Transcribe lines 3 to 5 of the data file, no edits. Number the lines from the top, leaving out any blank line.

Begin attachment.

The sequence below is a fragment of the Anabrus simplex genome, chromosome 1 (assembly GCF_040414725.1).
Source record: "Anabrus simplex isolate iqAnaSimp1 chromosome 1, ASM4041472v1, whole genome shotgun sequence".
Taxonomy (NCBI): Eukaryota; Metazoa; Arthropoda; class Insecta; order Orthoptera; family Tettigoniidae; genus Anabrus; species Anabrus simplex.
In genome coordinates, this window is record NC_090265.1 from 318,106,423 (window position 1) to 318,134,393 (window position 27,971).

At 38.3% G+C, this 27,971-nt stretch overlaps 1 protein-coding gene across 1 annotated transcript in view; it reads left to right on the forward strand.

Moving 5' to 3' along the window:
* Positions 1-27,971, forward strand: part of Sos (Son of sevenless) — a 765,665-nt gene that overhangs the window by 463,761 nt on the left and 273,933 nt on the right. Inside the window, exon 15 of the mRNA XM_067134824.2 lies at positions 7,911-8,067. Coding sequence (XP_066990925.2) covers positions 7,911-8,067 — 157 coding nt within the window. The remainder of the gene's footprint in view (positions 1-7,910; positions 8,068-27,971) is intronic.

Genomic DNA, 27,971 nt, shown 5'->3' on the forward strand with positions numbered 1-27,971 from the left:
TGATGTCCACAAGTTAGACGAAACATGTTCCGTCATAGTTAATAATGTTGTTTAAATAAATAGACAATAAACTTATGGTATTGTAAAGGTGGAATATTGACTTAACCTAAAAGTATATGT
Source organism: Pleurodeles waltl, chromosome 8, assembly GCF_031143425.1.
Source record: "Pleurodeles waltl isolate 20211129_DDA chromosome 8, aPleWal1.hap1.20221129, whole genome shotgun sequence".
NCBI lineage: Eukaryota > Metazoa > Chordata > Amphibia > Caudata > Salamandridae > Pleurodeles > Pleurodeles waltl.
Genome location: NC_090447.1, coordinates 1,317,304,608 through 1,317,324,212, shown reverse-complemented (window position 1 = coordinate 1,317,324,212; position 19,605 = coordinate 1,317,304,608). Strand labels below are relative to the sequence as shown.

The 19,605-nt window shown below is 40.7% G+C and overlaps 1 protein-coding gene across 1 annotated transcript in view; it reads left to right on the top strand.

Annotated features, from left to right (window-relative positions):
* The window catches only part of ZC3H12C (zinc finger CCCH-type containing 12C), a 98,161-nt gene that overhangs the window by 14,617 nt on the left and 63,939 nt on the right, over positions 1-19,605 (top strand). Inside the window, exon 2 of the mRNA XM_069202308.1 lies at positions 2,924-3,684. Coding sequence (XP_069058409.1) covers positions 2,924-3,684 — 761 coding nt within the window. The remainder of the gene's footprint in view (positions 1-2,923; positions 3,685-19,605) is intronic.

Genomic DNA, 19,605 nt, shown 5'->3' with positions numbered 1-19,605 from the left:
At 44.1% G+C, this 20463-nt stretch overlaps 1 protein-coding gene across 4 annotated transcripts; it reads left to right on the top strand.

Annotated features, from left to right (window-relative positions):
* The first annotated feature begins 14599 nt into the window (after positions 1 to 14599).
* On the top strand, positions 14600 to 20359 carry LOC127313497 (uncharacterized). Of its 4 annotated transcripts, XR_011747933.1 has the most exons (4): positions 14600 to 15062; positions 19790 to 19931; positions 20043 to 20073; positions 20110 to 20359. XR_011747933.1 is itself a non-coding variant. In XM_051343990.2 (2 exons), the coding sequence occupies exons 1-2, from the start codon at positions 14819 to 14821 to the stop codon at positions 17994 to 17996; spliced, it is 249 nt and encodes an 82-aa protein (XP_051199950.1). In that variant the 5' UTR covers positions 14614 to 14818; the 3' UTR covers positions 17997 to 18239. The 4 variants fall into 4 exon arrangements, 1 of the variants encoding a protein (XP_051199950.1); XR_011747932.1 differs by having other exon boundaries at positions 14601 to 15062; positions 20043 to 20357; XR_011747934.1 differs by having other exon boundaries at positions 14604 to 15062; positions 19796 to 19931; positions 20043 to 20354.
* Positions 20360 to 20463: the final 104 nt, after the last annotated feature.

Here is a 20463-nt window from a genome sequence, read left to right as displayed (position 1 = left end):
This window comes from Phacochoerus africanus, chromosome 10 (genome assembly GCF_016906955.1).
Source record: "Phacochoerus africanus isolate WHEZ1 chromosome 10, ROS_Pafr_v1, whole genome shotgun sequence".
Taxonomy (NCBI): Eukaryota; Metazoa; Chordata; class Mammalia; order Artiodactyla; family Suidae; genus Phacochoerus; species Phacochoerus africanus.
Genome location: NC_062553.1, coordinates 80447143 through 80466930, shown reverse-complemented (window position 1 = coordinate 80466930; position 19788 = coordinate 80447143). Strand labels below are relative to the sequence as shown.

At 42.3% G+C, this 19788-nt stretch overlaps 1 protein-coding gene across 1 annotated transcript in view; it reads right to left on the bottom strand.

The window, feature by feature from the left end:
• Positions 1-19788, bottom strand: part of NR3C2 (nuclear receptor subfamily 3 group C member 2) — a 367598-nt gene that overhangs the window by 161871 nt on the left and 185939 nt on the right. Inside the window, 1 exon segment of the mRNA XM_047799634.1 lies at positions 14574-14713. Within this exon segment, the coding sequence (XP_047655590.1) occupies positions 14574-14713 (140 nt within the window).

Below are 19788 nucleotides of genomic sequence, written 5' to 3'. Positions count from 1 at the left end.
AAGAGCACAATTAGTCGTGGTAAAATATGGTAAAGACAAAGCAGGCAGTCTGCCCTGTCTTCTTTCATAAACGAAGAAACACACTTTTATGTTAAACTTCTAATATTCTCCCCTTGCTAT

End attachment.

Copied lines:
Taxonomy (NCBI): Eukaryota; Metazoa; Arthropoda; class Insecta; order Orthoptera; family Tettigoniidae; genus Anabrus; species Anabrus simplex.
In genome coordinates, this window is record NC_090265.1 from 318,106,423 (window position 1) to 318,134,393 (window position 27,971).

At 38.3% G+C, this 27,971-nt stretch overlaps 1 protein-coding gene across 1 annotated transcript in view; it reads left to right on the forward strand.